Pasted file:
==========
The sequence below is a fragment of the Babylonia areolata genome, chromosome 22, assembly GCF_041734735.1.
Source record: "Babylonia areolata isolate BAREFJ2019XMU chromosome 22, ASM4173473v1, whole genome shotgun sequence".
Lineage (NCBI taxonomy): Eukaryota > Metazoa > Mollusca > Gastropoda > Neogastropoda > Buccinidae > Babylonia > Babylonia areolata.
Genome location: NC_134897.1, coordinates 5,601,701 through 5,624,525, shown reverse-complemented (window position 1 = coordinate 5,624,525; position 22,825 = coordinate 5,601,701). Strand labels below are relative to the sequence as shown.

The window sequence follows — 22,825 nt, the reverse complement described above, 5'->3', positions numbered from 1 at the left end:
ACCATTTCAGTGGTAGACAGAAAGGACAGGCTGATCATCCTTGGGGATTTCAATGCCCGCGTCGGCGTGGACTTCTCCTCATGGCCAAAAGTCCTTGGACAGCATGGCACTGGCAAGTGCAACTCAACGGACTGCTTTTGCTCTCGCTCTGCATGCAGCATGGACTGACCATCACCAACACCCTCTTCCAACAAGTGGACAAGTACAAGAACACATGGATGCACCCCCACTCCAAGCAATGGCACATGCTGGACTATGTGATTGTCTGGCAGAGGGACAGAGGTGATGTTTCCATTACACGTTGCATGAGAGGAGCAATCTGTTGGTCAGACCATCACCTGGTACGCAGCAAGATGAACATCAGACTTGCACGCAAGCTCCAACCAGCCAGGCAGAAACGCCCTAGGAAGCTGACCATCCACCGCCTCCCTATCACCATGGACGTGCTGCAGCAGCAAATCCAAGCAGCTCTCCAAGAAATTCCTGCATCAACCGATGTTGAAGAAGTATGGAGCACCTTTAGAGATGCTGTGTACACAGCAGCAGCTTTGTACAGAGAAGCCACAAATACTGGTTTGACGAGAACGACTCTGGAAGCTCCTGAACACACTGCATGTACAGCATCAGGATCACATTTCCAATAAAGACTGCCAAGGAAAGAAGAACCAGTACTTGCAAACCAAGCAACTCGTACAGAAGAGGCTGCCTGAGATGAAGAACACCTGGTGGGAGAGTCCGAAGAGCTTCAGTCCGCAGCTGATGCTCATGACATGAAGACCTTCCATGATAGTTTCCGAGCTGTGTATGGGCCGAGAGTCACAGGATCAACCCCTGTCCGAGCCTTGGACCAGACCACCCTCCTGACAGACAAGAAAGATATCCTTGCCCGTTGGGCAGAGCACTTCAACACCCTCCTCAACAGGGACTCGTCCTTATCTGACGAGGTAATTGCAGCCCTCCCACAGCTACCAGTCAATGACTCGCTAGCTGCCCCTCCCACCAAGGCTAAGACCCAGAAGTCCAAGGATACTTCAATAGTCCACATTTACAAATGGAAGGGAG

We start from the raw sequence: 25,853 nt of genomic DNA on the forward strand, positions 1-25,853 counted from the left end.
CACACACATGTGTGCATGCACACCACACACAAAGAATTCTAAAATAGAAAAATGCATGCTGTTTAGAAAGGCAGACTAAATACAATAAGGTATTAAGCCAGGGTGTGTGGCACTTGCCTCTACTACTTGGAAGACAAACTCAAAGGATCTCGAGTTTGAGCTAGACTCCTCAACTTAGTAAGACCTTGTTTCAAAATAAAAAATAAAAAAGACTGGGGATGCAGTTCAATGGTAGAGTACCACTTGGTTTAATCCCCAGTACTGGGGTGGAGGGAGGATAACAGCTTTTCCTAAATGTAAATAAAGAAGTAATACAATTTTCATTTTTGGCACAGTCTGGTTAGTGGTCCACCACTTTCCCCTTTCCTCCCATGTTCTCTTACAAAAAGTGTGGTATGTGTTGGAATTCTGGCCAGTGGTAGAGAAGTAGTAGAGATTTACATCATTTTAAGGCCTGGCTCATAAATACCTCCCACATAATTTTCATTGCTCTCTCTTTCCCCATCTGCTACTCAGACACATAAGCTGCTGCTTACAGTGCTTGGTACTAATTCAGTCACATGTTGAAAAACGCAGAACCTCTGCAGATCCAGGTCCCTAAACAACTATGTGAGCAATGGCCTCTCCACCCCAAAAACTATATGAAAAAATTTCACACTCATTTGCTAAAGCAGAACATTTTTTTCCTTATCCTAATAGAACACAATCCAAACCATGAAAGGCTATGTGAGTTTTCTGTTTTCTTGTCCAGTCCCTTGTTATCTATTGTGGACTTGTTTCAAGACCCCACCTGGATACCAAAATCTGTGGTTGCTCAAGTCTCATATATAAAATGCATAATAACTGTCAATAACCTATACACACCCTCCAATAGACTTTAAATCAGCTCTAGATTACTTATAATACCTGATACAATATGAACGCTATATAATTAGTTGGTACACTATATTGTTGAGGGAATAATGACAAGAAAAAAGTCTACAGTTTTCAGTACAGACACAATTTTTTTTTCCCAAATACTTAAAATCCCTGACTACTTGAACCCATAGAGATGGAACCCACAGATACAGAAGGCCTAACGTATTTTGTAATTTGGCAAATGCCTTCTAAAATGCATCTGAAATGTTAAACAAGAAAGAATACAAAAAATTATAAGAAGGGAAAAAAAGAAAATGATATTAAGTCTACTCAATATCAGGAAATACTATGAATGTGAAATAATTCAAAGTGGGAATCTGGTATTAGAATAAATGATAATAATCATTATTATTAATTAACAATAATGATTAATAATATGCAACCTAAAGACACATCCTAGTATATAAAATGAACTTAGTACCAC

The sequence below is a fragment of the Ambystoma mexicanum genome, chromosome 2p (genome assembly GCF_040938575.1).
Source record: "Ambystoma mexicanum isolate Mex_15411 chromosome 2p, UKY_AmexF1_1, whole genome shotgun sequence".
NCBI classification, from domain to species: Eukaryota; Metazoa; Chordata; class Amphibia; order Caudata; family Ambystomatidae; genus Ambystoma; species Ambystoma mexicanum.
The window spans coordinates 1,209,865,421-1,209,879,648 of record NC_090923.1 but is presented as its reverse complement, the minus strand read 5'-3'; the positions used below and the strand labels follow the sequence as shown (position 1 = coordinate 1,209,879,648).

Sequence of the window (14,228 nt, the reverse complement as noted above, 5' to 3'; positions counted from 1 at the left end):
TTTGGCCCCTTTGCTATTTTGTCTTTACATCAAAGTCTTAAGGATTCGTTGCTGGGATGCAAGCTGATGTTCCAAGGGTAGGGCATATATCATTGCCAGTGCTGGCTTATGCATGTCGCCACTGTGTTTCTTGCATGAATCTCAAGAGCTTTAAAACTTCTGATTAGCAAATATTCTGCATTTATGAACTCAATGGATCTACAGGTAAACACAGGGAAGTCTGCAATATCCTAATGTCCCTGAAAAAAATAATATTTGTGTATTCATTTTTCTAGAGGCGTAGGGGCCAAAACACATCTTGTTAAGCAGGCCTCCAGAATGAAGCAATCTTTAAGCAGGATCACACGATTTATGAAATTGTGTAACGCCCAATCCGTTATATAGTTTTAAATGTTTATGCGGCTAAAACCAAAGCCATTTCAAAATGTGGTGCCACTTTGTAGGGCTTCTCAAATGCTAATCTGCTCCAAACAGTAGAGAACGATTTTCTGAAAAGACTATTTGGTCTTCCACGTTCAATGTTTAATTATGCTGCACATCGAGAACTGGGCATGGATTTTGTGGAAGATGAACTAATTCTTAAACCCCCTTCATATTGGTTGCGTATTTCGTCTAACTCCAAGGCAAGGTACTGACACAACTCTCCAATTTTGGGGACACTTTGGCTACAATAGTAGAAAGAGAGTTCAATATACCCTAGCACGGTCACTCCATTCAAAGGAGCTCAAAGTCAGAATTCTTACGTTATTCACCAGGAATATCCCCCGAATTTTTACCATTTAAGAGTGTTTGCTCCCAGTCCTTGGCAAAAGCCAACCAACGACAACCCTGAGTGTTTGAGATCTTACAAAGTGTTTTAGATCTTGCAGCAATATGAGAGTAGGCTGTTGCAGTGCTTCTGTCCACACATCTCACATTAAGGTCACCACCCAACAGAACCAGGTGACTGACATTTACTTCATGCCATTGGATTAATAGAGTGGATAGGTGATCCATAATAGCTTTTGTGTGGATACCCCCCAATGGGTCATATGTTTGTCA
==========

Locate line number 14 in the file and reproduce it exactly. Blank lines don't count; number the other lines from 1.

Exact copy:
TTTGGCCCCTTTGCTATTTTGTCTTTACATCAAAGTCTTAAGGATTCGTTGCTGGGATGCAAGCTGATGTTCCAAGGGTAGGGCATATATCATTGCCAGTGCTGGCTTATGCATGTCGCCACTGTGTTTCTTGCATGAATCTCAAGAGCTTTAAAACTTCTGATTAGCAAATATTCTGCATTTATGAACTCAATGGATCTACAGGTAAACACAGGGAAGTCTGCAATATCCTAATGTCCCTGAAAAAAATAATATTTGTGTATTCATTTTTCTAGAGGCGTAGGGGCCAAAACACATCTTGTTAAGCAGGCCTCCAGAATGAAGCAATCTTTAAGCAGGATCACACGATTTATGAAATTGTGTAACGCCCAATCCGTTATATAGTTTTAAATGTTTATGCGGCTAAAACCAAAGCCATTTCAAAATGTGGTGCCACTTTGTAGGGCTTCTCAAATGCTAATCTGCTCCAAACAGTAGAGAACGATTTTCTGAAAAGACTATTTGGTCTTCCACGTTCAATGTTTAATTATGCTGCACATCGAGAACTGGGCATGGATTTTGTGGAAGATGAACTAATTCTTAAACCCCCTTCATATTGGTTGCGTATTTCGTCTAACTCCAAGGCAAGGTACTGACACAACTCTCCAATTTTGGGGACACTTTGGCTACAATAGTAGAAAGAGAGTTCAATATACCCTAGCACGGTCACTCCATTCAAAGGAGCTCAAAGTCAGAATTCTTACGTTATTCACCAGGAATATCCCCCGAATTTTTACCATTTAAGAGTGTTTGCTCCCAGTCCTTGGCAAAAGCCAACCAACGACAACCCTGAGTGTTTGAGATCTTACAAAGTGTTTTAGATCTTGCAGCAATATGAGAGTAGGCTGTTGCAGTGCTTCTGTCCACACATCTCACATTAAGGTCACCACCCAACAGAACCAGGTGACTGACATTTACTTCATGCCATTGGATTAATAGAGTGGATAGGTGATCCATAATAGCTTTTGTGTGGATACCCCCCAATGGGTCATATGTTTGTCA